Business Risk Profile Part 1. In Blackboard Fridays Episode 13, Jacob talks about leadership and the importance of taking risks to succeed in business. Need this implemented into your company? Talk to the international business advisor who can do exactly that – Contact Jacob, Learn More, or Subscribe for Updates.
Who is Jacob Aldridge, Business Coach?
“The smart and quirky advisor who gets sh!t done in business.”
Since April 2006, I’ve been an international business advisor providing bespoke solutions for privately-owned businesses with 12-96 employees.
At this stage you have proven your business model, but you’re struggling to turn aspirations into day-to-day reality. You are still responsible for all 28 areas of your business, but you don’t have the time or budget to hire 28 different experts.
You need 1 person you can trust who can show you how everything in your business is connected, and which areas to prioritise first.
Hi! I’m Jacob Aldridge, talking this week around business risk profiles. This is a critical topic for anyone currently in business, especially if you are in business with somebody else – whether that’s your team, fellow directors, or perhaps your husband or wife.
When we talk about Context in business, the decisions you make, your vision all the way down to the expectations you set, what sits at the very top is leadership behaviour.
Through my relationship with the diagnostic team at Shirlaws Compass, I like to analyze several different elements of leadership behaviour … and over the years I have found that the most important of those is your business risk profile.
[Note: When this episode was originally filmed I was an affiliate partner of Shirlaws Compass, but changes to their business model means that program no longer exists.]
What is a Business Risk Profile?
You may be familiar with a ‘Risk Profile’ from a financial planning perspective, so let’s think about it in a similar way for you as a business owner. Your personal risk profile is a fairly simple way to look at it, placing you on a scale from 1 to 10.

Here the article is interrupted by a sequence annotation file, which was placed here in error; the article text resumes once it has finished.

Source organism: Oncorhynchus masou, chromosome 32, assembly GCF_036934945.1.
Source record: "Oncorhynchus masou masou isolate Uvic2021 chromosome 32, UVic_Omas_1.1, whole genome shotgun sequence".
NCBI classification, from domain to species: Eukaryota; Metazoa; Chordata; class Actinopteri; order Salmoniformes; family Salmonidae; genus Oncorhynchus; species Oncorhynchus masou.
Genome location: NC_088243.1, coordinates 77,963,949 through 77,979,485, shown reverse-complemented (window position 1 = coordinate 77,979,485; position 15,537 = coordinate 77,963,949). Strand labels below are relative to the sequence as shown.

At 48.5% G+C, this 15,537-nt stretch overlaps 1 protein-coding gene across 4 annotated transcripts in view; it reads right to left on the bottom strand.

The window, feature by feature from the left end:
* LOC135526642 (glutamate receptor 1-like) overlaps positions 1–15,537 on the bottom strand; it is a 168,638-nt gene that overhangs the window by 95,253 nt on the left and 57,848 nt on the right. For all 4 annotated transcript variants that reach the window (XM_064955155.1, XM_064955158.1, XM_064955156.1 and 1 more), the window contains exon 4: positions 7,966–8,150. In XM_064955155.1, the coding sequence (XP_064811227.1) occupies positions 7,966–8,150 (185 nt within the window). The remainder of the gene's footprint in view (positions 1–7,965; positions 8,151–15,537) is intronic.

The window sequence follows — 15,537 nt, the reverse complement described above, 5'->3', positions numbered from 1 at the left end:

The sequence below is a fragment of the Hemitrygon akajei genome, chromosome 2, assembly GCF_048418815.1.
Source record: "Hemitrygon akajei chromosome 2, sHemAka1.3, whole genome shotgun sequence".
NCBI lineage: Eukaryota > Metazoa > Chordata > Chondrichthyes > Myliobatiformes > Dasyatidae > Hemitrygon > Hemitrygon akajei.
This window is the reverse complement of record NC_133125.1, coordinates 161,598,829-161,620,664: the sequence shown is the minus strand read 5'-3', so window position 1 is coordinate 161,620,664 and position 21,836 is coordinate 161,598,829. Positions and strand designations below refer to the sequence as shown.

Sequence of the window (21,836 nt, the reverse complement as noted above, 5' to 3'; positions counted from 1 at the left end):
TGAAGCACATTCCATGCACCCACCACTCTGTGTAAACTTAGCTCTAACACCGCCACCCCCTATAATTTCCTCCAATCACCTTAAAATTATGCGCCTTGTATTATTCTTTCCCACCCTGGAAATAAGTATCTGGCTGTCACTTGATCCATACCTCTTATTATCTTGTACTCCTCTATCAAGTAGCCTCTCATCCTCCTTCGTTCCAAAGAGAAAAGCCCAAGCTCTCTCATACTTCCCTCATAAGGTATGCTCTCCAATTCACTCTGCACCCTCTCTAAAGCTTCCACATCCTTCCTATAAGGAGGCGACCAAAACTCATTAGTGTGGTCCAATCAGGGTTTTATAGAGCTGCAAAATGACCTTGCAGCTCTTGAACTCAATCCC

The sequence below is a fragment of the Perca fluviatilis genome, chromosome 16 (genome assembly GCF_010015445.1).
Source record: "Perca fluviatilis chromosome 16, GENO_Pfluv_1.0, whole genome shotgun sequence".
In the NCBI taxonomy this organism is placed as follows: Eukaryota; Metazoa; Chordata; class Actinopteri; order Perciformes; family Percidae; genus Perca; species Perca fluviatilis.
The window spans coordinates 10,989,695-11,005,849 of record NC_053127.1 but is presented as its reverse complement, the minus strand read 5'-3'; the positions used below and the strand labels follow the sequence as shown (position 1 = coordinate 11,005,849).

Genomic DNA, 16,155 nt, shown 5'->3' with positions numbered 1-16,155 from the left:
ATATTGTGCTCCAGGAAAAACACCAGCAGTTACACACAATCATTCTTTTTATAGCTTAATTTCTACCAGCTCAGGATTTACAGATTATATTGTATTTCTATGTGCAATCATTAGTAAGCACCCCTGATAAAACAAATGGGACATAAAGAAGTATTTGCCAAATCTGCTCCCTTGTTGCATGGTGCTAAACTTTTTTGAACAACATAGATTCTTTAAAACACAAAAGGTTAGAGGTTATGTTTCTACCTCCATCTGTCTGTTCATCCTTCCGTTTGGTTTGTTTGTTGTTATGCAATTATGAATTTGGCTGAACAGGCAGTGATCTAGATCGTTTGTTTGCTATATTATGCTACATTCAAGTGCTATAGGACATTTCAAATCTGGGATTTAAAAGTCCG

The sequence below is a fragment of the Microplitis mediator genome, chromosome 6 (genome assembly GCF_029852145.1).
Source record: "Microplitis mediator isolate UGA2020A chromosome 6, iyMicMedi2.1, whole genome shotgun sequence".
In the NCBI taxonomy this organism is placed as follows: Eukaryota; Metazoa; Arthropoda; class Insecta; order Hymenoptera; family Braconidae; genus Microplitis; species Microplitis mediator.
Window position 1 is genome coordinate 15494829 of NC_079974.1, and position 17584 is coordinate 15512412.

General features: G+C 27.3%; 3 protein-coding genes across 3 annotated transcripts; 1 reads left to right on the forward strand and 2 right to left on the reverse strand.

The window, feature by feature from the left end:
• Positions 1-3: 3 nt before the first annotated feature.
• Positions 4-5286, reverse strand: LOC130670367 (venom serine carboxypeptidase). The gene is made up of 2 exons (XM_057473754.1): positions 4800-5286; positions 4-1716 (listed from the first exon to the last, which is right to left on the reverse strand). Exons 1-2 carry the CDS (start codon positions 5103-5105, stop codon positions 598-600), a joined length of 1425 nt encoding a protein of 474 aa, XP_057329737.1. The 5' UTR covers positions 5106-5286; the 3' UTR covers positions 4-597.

At a 1 you are a very low risk taker, you have a very low Risk Profile. In a personal investment sense, you might put your money in the bank or under a mattress.
Compare that to a 10, as high risk as you might go, investing in Syria or Eastern Ukraine because that’s a real up-and-coming economy if you can get in on the ground floor.
Within business, Risk is a very similar concept. Every week I see individuals who are low risk and individuals who are naturally just a higher risk … and this is reflected in their behaviour and decision making.
A core challenge that comes with this appreciation of Risk is that we as business owners or and entrepreneurs are naturally more of a high risk profile than the population at large. This means most of our team are going to have a lower risk than we do.
Why You Scare Your Team So Often
When we make strategic decisions as business owners and then communicate them to our employees, the team can feel disconnected without having a tool like this Risk Profile framework.
If the business owner hasn’t explained that “YES we are taking risks in this business” and “that’s why we are in business!!” then you will routinely see the team with resistance to your ideas because to them it. feels. risky. They haven’t had this conversation.
Confirming your Risk Profile as the business owner, and perhaps even the Risk Profile of the business (since it may be a different number) gives context to your team about both the necessity of risk and the deliberate approach you are taking to managing risk in your organisation. Risk does not mean Risky.
Risk Profiles in Partnerships
In Partnerships you will have multiple directors in a business. The issue of risk can show up where you have people with different risk profiles all trying to have a conversation about what the business needs to do.